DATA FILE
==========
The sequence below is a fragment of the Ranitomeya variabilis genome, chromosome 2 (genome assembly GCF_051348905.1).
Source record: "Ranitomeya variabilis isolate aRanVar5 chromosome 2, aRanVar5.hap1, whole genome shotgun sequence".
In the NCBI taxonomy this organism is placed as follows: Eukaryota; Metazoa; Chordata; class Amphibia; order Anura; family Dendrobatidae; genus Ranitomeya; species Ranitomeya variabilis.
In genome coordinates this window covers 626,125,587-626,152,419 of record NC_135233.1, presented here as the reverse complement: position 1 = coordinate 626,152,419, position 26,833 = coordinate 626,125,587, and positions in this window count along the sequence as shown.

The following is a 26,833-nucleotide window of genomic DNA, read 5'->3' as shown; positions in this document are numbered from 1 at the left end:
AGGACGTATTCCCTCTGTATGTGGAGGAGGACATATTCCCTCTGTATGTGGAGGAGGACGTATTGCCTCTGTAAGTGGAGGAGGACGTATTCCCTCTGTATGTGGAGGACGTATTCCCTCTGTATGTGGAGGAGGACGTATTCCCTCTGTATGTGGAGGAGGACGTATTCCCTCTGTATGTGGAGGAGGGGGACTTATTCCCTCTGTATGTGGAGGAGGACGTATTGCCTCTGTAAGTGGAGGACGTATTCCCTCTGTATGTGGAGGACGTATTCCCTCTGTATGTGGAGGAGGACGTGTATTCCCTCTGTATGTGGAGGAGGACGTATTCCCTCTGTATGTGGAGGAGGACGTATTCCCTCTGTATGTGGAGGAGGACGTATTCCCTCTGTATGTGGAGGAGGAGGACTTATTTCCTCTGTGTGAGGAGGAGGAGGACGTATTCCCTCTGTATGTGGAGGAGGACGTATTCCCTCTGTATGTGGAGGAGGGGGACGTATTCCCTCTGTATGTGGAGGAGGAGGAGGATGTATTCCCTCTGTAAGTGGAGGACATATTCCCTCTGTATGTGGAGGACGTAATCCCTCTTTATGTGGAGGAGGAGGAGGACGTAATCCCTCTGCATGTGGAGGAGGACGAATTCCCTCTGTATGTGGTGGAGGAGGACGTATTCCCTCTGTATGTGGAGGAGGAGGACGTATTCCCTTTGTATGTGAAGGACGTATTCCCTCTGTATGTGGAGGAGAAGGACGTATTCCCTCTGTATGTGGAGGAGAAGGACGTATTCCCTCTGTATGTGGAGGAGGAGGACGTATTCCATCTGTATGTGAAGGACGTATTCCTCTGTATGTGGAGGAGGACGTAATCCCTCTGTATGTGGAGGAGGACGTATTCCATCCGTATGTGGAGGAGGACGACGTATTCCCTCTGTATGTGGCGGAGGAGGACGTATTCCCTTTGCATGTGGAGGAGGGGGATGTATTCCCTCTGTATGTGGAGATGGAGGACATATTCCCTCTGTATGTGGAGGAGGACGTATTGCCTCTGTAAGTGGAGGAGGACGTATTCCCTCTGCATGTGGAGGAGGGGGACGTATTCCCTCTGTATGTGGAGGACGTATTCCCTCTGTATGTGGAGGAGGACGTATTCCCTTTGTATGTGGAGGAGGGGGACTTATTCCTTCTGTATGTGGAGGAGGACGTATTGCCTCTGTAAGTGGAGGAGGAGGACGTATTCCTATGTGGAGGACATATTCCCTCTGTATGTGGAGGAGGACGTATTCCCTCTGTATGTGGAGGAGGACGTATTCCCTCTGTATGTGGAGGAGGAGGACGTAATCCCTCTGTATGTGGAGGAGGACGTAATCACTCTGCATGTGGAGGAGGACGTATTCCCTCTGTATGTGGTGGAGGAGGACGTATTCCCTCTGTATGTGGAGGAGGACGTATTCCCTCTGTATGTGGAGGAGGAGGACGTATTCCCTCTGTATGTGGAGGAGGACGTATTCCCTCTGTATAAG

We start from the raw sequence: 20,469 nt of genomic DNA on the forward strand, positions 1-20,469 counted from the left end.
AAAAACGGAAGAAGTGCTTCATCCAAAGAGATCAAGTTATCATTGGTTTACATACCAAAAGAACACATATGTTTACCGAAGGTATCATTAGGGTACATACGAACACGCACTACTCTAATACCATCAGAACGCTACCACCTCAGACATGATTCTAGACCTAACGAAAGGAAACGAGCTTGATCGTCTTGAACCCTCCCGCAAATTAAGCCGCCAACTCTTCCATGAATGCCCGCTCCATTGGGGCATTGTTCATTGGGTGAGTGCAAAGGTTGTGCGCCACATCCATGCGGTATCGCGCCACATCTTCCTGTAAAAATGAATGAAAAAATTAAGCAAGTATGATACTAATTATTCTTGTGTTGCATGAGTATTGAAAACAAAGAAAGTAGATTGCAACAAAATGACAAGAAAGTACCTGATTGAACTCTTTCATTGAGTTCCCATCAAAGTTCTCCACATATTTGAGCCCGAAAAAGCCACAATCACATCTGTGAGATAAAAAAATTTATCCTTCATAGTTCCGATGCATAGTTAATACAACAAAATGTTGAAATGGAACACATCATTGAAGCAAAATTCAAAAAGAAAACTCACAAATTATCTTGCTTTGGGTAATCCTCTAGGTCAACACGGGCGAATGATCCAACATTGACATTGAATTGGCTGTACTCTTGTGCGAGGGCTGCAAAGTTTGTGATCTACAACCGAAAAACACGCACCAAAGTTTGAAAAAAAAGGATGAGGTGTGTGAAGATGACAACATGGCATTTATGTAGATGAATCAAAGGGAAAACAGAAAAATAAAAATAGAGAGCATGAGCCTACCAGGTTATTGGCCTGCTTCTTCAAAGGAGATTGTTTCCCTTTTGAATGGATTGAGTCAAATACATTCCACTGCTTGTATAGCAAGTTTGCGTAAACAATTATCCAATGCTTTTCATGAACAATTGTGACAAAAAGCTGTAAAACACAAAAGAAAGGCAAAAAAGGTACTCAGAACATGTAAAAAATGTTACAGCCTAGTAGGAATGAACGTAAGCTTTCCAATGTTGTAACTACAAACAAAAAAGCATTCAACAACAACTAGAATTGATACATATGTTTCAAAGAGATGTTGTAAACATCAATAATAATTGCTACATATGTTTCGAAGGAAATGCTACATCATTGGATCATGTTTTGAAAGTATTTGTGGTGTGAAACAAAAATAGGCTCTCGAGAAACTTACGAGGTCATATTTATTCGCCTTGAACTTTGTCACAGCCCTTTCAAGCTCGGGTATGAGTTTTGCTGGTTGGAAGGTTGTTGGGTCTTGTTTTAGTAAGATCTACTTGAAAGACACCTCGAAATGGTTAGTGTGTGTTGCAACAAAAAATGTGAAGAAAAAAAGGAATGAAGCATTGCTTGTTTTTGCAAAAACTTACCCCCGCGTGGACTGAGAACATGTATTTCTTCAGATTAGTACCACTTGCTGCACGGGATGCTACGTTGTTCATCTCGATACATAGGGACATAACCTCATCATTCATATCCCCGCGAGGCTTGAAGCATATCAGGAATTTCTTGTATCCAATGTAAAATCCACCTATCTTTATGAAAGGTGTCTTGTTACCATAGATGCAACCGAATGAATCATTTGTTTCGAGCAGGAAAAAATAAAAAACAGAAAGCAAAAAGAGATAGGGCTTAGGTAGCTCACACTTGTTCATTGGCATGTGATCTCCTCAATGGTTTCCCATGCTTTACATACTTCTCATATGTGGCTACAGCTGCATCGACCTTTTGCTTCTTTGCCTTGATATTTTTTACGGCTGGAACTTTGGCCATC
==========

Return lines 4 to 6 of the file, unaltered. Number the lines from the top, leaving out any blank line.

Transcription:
In genome coordinates this window covers 626,125,587-626,152,419 of record NC_135233.1, presented here as the reverse complement: position 1 = coordinate 626,152,419, position 26,833 = coordinate 626,125,587, and positions in this window count along the sequence as shown.

The following is a 26,833-nucleotide window of genomic DNA, read 5'->3' as shown; positions in this document are numbered from 1 at the left end:
AGGACGTATTCCCTCTGTATGTGGAGGAGGACATATTCCCTCTGTATGTGGAGGAGGACGTATTGCCTCTGTAAGTGGAGGAGGACGTATTCCCTCTGTATGTGGAGGACGTATTCCCTCTGTATGTGGAGGAGGACGTATTCCCTCTGTATGTGGAGGAGGACGTATTCCCTCTGTATGTGGAGGAGGGGGACTTATTCCCTCTGTATGTGGAGGAGGACGTATTGCCTCTGTAAGTGGAGGACGTATTCCCTCTGTATGTGGAGGACGTATTCCCTCTGTATGTGGAGGAGGACGTGTATTCCCTCTGTATGTGGAGGAGGACGTATTCCCTCTGTATGTGGAGGAGGACGTATTCCCTCTGTATGTGGAGGAGGACGTATTCCCTCTGTATGTGGAGGAGGAGGACTTATTTCCTCTGTGTGAGGAGGAGGAGGACGTATTCCCTCTGTATGTGGAGGAGGACGTATTCCCTCTGTATGTGGAGGAGGGGGACGTATTCCCTCTGTATGTGGAGGAGGAGGAGGATGTATTCCCTCTGTAAGTGGAGGACATATTCCCTCTGTATGTGGAGGACGTAATCCCTCTTTATGTGGAGGAGGAGGAGGACGTAATCCCTCTGCATGTGGAGGAGGACGAATTCCCTCTGTATGTGGTGGAGGAGGACGTATTCCCTCTGTATGTGGAGGAGGAGGACGTATTCCCTTTGTATGTGAAGGACGTATTCCCTCTGTATGTGGAGGAGAAGGACGTATTCCCTCTGTATGTGGAGGAGAAGGACGTATTCCCTCTGTATGTGGAGGAGGAGGACGTATTCCATCTGTATGTGAAGGACGTATTCCTCTGTATGTGGAGGAGGACGTAATCCCTCTGTATGTGGAGGAGGACGTATTCCATCCGTATGTGGAGGAGGACGACGTATTCCCTCTGTATGTGGCGGAGGAGGACGTATTCCCTTTGCATGTGGAGGAGGGGGATGTATTCCCTCTGTATGTGGAGATGGAGGACATATTCCCTCTGTATGTGGAGGAGGACGTATTGCCTCTGTAAGTGGAGGAGGACGTATTCCCTCTGCATGTGGAGGAGGGGGACGTATTCCCTCTGTATGTGGAGGACGTATTCCCTCTGTATGTGGAGGAGGACGTATTCCCTTTGTATGTGGAGGAGGGGGACTTATTCCTTCTGTATGTGGAGGAGGACGTATTGCCTCTGTAAGTGGAGGAGGAGGACGTATTCCTATGTGGAGGACATATTCCCTCTGTATGTGGAGGAGGACGTATTCCCTCTGTATGTGGAGGAGGACGTATTCCCTCTGTATGTGGAGGAGGAGGACGTAATCCCTCTGTATGTGGAGGAGGACGTAATCACTCTGCATGTGGAGGAGGACGTATTCCCTCTGTATGTGGTGGAGGAGGACGTATTCCCTCTGTATGTGGAGGAGGACGTATTCCCTCTGTATGTGGAGGAGGAGGACGTATTCCCTCTGTATGTGGAGGAGGACGTATTCCCTCTGTATAAG